20 JavaScript tools to blow your mind

JavaScript started its life as a browser-based language used for adding interactivity to web pages, but it has evolved tremendously over the past few years. Once Node.js enabled JavaScript to be run on the server, it opened up a world of possibilities, and more language innovations were inevitable.

As the language grew, these evolutionary stepping stones led to the next major version of JavaScript: ECMAScript 2015 (previously known as ES6). Along with this new version came a new release cycle. After its major update in 2015, the JavaScript language will now start seeing smaller updates every year, allowing it to keep evolving through smaller, more frequent iterations.

Let’s take a look at some of my favourite JavaScript tips, tricks and tools. These will give you some web design inspiration and they're sure to blow your mind, especially if you haven’t kept up with how JavaScript has grown up over the years. These tools are split into different themes – navigate to the page you want using the drop-down menu above.

01. Write tomorrow's JavaScript today with Babel

Babel allows developers to write code using the latest version of JavaScript without sacrificing compatibility with older browsers

Not all browsers understand ES2015 code yet, so in order to use the latest features of the language today, we need a tool like Babel. This transforms ES2015 code into normal ES5 JavaScript code that all browsers are able to interpret. It is common for developers to include Babel in their deployment process through build systems such as gulp or webpack.

This approach allows devs to use the latest tech while ensuring their apps remain compatible with old browser versions, but only at the deployment stage.

02. Explore new ways of declaring variables

In ES2015, JavaScript introduced two new ways of declaring variables: let and const. let is used when a variable will be reassigned, whereas const keeps a variable from being reassigned. Note that using const does not freeze arrays and objects, and it doesn’t stop properties from being mutated. Instead, it just keeps the variable itself from being reassigned.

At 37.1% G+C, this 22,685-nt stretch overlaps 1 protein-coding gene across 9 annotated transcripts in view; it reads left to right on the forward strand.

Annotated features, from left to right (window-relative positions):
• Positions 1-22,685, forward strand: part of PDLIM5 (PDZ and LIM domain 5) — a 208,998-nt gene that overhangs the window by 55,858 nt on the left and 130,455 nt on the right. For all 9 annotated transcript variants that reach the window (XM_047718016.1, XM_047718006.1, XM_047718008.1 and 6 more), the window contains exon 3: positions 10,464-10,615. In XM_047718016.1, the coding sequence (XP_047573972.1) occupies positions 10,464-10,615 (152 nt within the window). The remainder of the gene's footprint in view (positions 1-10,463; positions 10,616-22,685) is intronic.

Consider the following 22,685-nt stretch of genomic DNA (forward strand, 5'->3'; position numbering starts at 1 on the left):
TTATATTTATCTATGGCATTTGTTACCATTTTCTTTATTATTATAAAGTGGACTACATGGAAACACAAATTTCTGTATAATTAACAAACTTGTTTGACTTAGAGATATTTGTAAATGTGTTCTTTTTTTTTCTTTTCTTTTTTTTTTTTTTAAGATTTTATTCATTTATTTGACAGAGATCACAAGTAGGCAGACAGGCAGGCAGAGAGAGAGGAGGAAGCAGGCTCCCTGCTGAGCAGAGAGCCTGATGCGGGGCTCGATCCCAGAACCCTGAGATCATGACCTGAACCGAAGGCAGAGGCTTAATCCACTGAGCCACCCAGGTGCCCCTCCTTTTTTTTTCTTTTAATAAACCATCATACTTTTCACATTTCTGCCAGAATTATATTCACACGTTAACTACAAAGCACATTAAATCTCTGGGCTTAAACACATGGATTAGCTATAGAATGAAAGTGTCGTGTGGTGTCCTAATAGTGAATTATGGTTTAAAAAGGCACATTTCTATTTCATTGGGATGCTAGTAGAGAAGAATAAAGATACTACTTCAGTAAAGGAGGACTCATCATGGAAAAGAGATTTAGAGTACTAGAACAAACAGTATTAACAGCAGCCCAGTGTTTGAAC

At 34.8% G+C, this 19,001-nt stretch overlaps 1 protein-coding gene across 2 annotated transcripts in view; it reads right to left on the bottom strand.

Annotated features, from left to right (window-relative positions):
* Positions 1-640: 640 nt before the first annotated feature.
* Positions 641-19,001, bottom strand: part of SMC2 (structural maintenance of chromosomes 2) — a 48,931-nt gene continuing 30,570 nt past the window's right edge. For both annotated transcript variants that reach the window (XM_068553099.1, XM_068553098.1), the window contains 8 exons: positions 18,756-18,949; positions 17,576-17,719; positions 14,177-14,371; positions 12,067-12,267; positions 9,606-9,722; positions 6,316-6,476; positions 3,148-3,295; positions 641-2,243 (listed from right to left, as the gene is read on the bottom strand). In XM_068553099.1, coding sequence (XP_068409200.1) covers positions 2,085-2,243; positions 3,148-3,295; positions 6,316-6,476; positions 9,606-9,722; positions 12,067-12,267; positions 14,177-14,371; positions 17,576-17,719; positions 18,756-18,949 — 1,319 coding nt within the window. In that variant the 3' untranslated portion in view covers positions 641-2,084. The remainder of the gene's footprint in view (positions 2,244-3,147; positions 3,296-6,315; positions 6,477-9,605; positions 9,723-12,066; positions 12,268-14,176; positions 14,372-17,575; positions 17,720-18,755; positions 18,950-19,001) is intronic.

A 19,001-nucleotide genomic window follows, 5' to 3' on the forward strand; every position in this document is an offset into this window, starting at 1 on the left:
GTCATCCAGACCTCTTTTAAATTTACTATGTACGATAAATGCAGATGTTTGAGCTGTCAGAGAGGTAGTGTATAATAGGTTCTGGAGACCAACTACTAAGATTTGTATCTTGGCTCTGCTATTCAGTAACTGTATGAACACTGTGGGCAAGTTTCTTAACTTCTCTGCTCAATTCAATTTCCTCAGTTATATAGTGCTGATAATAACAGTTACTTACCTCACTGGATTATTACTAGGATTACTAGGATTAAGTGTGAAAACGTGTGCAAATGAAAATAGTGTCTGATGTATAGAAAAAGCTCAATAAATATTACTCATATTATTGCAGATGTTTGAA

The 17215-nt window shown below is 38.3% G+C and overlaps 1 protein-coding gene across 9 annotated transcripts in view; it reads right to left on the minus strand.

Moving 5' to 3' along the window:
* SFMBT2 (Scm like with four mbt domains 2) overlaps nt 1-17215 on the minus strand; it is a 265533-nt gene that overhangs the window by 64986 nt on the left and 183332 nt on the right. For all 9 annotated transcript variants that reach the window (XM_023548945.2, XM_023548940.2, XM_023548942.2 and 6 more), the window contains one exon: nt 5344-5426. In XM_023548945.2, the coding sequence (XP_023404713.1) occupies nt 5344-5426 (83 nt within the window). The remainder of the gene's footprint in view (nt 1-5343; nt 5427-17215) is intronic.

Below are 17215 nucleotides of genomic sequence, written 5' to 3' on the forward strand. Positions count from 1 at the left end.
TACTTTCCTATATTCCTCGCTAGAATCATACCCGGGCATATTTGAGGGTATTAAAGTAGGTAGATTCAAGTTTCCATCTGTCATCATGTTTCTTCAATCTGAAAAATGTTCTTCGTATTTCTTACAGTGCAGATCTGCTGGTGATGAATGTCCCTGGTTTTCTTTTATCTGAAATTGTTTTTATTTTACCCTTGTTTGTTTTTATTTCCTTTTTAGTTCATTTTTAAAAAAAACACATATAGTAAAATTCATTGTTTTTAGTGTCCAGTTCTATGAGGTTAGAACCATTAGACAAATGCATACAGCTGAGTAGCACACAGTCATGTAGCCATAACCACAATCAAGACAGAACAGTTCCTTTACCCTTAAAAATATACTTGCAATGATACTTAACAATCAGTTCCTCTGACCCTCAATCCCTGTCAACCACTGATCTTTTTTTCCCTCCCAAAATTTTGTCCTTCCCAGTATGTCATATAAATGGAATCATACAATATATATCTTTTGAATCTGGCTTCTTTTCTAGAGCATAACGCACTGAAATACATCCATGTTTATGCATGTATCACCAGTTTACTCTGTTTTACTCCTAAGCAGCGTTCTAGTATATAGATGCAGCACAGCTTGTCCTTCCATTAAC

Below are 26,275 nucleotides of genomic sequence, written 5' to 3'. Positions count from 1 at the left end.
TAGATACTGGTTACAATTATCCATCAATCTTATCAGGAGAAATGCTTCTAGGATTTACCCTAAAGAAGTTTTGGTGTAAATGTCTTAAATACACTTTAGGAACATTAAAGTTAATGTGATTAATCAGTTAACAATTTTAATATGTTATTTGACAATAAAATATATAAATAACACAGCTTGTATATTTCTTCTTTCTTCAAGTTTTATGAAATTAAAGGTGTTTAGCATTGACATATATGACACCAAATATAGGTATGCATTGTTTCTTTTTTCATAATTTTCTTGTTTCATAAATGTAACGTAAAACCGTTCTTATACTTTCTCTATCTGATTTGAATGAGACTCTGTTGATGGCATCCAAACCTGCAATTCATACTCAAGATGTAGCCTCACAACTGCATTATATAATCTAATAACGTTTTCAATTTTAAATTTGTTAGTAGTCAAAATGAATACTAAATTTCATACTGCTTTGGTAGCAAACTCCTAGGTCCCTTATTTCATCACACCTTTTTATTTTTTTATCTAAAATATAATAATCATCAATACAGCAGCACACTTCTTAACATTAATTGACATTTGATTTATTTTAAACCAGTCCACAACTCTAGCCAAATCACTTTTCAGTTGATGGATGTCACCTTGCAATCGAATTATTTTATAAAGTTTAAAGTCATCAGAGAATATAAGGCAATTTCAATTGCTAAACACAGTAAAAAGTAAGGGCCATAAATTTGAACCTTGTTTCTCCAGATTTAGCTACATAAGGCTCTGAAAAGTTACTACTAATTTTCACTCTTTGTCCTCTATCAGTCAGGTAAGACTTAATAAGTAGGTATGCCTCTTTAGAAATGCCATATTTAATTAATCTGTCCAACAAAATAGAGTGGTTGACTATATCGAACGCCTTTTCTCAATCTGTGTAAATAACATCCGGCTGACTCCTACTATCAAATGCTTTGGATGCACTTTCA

The main benefit that both let and const deliver over var is that when using var your variables get scoped to the top of the current function, therefore making the variable available to the whole function. In contrast, let and const are scoped to their closest block, allowing developers to declare variables within if, while, for and even switch blocks, without worrying about the variable scope leaking outside of that context.

JavaScript is among the fastest growing programming languages

03. Use arrow functions to keep 'this' intact

Another feature that’s been added to JavaScript recently is arrow functions. These have the ability to keep the this context intact, especially when using it within callbacks that might get called from somewhere else (i.e. adding an event listener with jQuery, and so on). Essentially, arrow functions replace the need to add .bind(this) at the end of a function declaration.

There are two main ways of writing arrow functions: one-liners and multiple-liners. One-liners have only one expression and return the value of that given expression, without the need for curly braces. Multiple-liners, on the other hand, have curly braces and the return keyword must be used explicitly.

let doubleShort = (num) => num * 2;
let doubleLong = (num) => {
 let doubleNum = num * 2;
 return doubleNum;

04. Use promises to avoid a callback can of worms

JavaScript does a lot of its operations asynchronously, so passing callback functions while waiting for other things to happen is a pretty standard pattern. The problem begins, though, when you’re executing an async action that will trigger another async action, and so forth. You’ll likely be passing many nested callback functions, which will make the code cluttered and harder to read.

Promises solve this problem by helping you execute code in the right order, in a concise manner, while keeping operations asynchronous. The API is pretty neat: you tell the code to do something, then something else, then something else – and you’re even able to catch errors along the way.

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